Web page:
8. Healing Hands #1: Ask everyone to close their eyes, take a couple of deep breaths, and relax, quieting the mind. Then ask them to hold their hands out in front of them, palms about one inch from each other. Start to bounce the hands lightly toward and away from each other, never quite touching the hands to each other. Ask them to note whether they feel some resistance, and to stop the movement of the hands toward each other when they feel that resistance. Most will end up with their hands ten to fifteen inches from each other. Now ask people to trace a line from the 4th chakra (center of chest) across the chest and down one arm to the palm, then do the other side. Do the same thing from the 5th chakra (bse of throat), paying attention to what they feel as they slowly trace the lines. Then do the same from the 6th chakra (third eye, forehead between and just above the eyes), then the 7th chakra (top of the head). You might try tracing all those lines on one side of the body first, then sitting and noting whether there’s any difference in how the two sides of the body feel – the side of the body that has had the chakras traced, and the side that hasn’t. Then do the other side. When everyone has finished, pause to talk about what each person felt happening in their body while they did that and after they were finished. Then have everyone close their eyes again and repeat the first part of the exercise, palms facing each other, bouncing gently toward and away from each other, sensing the resistance between the hands. Do people’s hands end up farther away from each other than they did in the first part of the exercise? Closer together? Does the resistance or energy between the hands feel stronger? Lighter? Denser? More active? Talk about what each person has experienced.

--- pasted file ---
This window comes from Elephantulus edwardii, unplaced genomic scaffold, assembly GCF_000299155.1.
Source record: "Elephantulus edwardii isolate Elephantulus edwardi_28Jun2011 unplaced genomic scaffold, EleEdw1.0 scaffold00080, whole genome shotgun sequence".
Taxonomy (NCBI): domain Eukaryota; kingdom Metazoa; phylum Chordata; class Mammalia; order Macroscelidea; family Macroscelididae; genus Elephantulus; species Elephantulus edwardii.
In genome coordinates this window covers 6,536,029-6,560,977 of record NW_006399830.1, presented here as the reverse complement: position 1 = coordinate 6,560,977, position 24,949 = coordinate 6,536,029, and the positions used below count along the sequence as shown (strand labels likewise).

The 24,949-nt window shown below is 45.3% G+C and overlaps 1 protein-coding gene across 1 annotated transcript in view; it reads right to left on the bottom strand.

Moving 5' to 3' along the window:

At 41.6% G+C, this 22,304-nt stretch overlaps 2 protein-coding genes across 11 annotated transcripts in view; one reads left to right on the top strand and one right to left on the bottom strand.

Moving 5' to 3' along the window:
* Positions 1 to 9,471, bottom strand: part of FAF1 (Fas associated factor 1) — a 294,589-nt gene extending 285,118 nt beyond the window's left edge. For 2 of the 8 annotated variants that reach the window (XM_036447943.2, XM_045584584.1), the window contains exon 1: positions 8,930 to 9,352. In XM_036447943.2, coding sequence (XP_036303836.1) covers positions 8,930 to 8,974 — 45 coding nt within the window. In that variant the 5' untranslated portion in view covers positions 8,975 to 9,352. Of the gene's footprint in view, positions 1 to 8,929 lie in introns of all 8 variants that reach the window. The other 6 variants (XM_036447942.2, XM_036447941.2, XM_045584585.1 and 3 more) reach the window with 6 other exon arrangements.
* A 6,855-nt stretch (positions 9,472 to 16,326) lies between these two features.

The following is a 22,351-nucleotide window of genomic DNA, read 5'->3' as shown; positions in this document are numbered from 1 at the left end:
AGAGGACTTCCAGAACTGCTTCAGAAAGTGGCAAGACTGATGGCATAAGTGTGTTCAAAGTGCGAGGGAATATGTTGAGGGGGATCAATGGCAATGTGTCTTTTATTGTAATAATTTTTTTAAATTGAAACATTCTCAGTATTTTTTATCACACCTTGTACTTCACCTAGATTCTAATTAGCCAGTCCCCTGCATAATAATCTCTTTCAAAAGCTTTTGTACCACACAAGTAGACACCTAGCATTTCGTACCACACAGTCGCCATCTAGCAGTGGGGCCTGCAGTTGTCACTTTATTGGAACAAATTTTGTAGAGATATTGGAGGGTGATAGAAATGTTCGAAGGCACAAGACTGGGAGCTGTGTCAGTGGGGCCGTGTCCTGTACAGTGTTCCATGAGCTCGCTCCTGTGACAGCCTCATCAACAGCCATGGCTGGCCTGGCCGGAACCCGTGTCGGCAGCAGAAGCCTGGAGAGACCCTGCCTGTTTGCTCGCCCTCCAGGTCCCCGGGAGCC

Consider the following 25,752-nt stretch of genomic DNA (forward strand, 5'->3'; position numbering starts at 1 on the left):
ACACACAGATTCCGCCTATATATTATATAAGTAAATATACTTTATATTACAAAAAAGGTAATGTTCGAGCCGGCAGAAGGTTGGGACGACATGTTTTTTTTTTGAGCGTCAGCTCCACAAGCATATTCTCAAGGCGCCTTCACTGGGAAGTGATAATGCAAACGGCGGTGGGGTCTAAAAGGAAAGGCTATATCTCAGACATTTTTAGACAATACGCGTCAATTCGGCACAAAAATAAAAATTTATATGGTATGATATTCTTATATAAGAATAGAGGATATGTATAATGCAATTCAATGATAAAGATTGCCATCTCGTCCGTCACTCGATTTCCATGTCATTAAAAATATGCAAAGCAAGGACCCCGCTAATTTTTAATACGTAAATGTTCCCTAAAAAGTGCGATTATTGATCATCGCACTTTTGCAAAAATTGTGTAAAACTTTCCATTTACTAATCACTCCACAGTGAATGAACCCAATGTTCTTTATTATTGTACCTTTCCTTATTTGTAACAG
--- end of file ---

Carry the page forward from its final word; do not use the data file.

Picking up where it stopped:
9. Healing Hands #2: Follow the instructions for Healing Hands #1, then pair off into partners. Try “bouncing” your hands off the other person’s hands, feeling the resistance and energy between your hands. Do they want to draw together, or is there more resistance? What is the quality of the resistance: dense/light, warm/cool, cooperative/competitive, accepting/wary? If someone has a physical ailment or pain, trade healings using your hands. Let your hands hover just above the area of pain or illness, and close your eyes. Pause to think of something beautiful, or to remember a time when you felt very grateful and generous and loving. Let that emotion fill your mind and body, then let it flow to your hands. Now imagine that generous energy flowing gently into the other person. If you’re uncomfortable letting someone else do this to your body, do the same thing to your own body.